With the rise of the far right it is worth considering the issue of identity politics and the left. This is a type of politics that takes identity, often essentialised, as the central category for organisation and analysis. Its left-wing variant is suspicious of power, preferring to engage in academic taxonomies of oppression which prove incapable of addressing underlying causes.
On the right, identity politics is leveraged to deliberately divide and fracture workers, pitting them against each other, most frequently on the basis of race, gender, religion, or nationality.
The left variant of identity politics emerged from the post-modern paradigm that has come to dominate much of progressive politics within the academic world. As the past thirty years have shown, a politics that over-emphasises individual identity and difference over the potential to unite disparate groups under shared class interests leaves much to be desired. Nevertheless the focus on identity and difference is necessary, even if it served as an over-correction to certain historical tendencies on the left that treated the working class as a homogeneous, abstract, uniform mass.
The problem here is not universality but rather abstract universality. In the overreaction against such descriptions, the post-modern position throws the baby of concrete universality out with the bath water of abstract universality. Forgoing universality as a concept and revelling in difference has led to nothing but the fracturing of progressive forces into small cliques incapable of pursuing a collective emancipatory project with the power to address the needs of the majority in society.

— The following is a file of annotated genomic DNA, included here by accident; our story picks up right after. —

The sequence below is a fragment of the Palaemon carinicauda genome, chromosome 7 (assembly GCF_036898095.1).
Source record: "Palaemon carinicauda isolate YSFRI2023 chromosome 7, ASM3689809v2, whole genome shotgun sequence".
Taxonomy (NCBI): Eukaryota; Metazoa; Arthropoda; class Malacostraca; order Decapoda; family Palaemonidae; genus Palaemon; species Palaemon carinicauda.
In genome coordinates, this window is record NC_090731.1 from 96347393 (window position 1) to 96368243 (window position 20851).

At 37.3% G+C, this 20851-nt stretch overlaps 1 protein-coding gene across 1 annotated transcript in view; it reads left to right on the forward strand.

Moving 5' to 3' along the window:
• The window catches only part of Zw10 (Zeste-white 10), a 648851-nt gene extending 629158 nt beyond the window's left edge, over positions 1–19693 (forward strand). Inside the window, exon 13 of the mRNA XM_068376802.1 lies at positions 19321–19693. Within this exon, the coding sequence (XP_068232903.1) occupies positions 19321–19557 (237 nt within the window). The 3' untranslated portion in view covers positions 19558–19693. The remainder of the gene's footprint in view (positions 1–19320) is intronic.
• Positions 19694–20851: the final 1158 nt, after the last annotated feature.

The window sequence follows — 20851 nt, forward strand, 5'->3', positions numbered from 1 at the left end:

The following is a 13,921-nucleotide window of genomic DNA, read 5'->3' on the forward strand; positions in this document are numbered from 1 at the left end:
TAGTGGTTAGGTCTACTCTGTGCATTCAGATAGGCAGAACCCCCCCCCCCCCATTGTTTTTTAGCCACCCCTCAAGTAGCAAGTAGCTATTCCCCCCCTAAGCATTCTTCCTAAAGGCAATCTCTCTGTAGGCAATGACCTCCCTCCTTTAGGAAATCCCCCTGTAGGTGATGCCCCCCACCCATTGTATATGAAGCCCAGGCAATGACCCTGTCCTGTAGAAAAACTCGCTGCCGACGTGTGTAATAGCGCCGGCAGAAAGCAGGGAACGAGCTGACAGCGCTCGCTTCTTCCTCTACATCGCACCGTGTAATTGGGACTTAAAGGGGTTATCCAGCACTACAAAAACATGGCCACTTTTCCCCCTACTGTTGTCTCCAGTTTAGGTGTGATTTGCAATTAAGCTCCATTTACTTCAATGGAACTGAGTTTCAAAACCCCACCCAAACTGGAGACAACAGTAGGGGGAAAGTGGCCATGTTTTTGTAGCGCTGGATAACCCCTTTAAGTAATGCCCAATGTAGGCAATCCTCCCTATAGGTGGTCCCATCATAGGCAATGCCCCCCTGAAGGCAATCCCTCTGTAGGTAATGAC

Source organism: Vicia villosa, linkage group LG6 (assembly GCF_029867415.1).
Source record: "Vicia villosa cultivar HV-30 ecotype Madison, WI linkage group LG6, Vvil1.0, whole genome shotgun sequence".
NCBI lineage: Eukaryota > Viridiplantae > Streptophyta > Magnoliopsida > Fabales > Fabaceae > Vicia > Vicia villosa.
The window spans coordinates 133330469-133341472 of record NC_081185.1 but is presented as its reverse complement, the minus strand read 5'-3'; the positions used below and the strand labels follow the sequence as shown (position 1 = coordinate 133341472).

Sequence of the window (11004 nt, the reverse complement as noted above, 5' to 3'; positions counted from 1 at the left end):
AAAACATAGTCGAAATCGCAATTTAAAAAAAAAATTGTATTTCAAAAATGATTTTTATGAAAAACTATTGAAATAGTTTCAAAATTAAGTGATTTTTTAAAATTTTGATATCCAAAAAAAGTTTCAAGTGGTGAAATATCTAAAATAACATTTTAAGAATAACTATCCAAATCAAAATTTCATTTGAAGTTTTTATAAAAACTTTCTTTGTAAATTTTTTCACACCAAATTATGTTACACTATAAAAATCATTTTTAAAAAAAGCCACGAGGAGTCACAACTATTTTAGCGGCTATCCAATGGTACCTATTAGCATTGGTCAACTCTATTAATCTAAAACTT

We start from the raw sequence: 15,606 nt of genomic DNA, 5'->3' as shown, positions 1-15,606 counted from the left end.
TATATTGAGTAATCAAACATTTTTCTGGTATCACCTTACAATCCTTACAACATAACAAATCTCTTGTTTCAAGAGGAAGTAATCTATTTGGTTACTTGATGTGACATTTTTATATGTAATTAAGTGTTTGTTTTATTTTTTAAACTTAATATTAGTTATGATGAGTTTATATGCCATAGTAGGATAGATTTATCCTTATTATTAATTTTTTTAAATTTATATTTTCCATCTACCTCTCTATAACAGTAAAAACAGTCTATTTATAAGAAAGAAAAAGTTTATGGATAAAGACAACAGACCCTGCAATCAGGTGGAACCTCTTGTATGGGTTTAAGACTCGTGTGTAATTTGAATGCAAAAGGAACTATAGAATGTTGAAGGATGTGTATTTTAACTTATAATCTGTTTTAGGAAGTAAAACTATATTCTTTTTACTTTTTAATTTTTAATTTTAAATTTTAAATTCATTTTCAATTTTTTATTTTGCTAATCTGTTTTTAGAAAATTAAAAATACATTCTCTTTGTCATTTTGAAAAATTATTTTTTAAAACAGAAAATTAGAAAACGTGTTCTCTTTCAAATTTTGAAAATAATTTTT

Our model of class must recognise difference while stressing the concrete universality of class, based on the subject’s relationship to the means of production. As the Marxist philosopher and founder of the school of critical realism, Roy Bhaskar, states,
you cannot bring them [the unionised male European worker and the female Bangladeshi sweatshop worker] together by asserting the primacy of a traditional model of class over the real interests and feelings and needs of that Bangladeshi woman. You have got to do it by appealing to the commonality of their enemies and then the particularity of their own interests and differences.
Roy Bhaskar, “Critical realism and the left,” in From Science to Emancipation: Alienation and the Actuality of Enlightenment(London: Routledge, 2012), p. 190–201.
Class is the concrete universal, the unifying commonality that has the potential to unite all workers. Yet there are social structures and forms of oppression that impede this unity. These should not be dismissed as secondary concerns: it must be shown that the vines of racism, sexual discrimination, xenophobia etc. rely on the healthy tree of capitalism, and that only through a universal struggle to destroy that tree’s root can our collective concerns be adequately addressed.
With this in mind, let us consider the present moment, in which most people are feeling considerable pain because of the economic and public-health consequences of organising society around the accumulation of profit, at the expense of public need. The far right has recognised and leveraged this pain and discontent, displacing it onto spurious issues of identity, such as the wearing of face-masks or attempts to blame immigrants for shortages of housing and health services.
It should be clear that the average person who turns up to protests surreptitiously organised by the far right is not a fascist but rather has legitimate grievances that are being manipulated and channelled into dangerous dead ends by pseudo-intellectual charlatans of diminutive stature.
If class offers the means of uniting the majority of working people to pursue their common emancipation from the constraints of capital but this unity is hindered by external factors, how can we think about organising on a class basis if issues of identity seem to take precedence? Here an analogy may help us.